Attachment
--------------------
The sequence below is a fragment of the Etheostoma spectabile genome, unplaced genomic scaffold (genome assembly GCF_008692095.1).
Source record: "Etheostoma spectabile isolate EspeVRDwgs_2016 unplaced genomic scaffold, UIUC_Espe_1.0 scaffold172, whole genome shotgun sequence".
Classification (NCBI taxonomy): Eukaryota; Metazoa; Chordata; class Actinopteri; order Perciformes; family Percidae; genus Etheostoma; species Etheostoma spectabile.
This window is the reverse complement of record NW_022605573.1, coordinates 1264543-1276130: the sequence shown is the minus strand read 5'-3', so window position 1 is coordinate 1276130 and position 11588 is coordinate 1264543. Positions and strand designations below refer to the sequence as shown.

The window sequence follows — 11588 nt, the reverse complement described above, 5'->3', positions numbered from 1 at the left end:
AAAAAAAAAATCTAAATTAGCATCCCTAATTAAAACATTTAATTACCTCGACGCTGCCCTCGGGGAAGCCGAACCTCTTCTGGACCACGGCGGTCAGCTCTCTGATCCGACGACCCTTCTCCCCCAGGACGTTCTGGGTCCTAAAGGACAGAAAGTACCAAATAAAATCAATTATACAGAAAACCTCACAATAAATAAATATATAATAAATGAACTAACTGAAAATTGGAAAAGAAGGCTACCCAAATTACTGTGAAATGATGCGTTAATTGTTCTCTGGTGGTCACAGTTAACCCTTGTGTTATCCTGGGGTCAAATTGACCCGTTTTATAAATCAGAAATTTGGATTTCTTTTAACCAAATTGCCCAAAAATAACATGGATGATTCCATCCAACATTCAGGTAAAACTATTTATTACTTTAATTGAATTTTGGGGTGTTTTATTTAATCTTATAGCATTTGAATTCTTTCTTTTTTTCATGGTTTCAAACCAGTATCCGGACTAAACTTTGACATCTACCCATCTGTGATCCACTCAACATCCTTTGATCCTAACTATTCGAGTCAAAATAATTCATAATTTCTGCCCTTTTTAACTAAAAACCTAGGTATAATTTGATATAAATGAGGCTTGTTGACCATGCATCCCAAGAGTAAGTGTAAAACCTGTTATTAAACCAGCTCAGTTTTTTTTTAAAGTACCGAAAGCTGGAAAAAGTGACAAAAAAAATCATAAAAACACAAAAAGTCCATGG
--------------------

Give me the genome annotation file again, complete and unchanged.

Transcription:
The sequence below is a fragment of the Etheostoma spectabile genome, unplaced genomic scaffold (genome assembly GCF_008692095.1).
Source record: "Etheostoma spectabile isolate EspeVRDwgs_2016 unplaced genomic scaffold, UIUC_Espe_1.0 scaffold172, whole genome shotgun sequence".
Classification (NCBI taxonomy): Eukaryota; Metazoa; Chordata; class Actinopteri; order Perciformes; family Percidae; genus Etheostoma; species Etheostoma spectabile.
This window is the reverse complement of record NW_022605573.1, coordinates 1264543-1276130: the sequence shown is the minus strand read 5'-3', so window position 1 is coordinate 1276130 and position 11588 is coordinate 1264543. Positions and strand designations below refer to the sequence as shown.

The window sequence follows — 11588 nt, the reverse complement described above, 5'->3', positions numbered from 1 at the left end:
AAAAAAAAAATCTAAATTAGCATCCCTAATTAAAACATTTAATTACCTCGACGCTGCCCTCGGGGAAGCCGAACCTCTTCTGGACCACGGCGGTCAGCTCTCTGATCCGACGACCCTTCTCCCCCAGGACGTTCTGGGTCCTAAAGGACAGAAAGTACCAAATAAAATCAATTATACAGAAAACCTCACAATAAATAAATATATAATAAATGAACTAACTGAAAATTGGAAAAGAAGGCTACCCAAATTACTGTGAAATGATGCGTTAATTGTTCTCTGGTGGTCACAGTTAACCCTTGTGTTATCCTGGGGTCAAATTGACCCGTTTTATAAATCAGAAATTTGGATTTCTTTTAACCAAATTGCCCAAAAATAACATGGATGATTCCATCCAACATTCAGGTAAAACTATTTATTACTTTAATTGAATTTTGGGGTGTTTTATTTAATCTTATAGCATTTGAATTCTTTCTTTTTTTCATGGTTTCAAACCAGTATCCGGACTAAACTTTGACATCTACCCATCTGTGATCCACTCAACATCCTTTGATCCTAACTATTCGAGTCAAAATAATTCATAATTTCTGCCCTTTTTAACTAAAAACCTAGGTATAATTTGATATAAATGAGGCTTGTTGACCATGCATCCCAAGAGTAAGTGTAAAACCTGTTATTAAACCAGCTCAGTTTTTTTTTAAAGTACCGAAAGCTGGAAAAAGTGACAAAAAAAATCATAAAAACACAAAAAGTCCATGG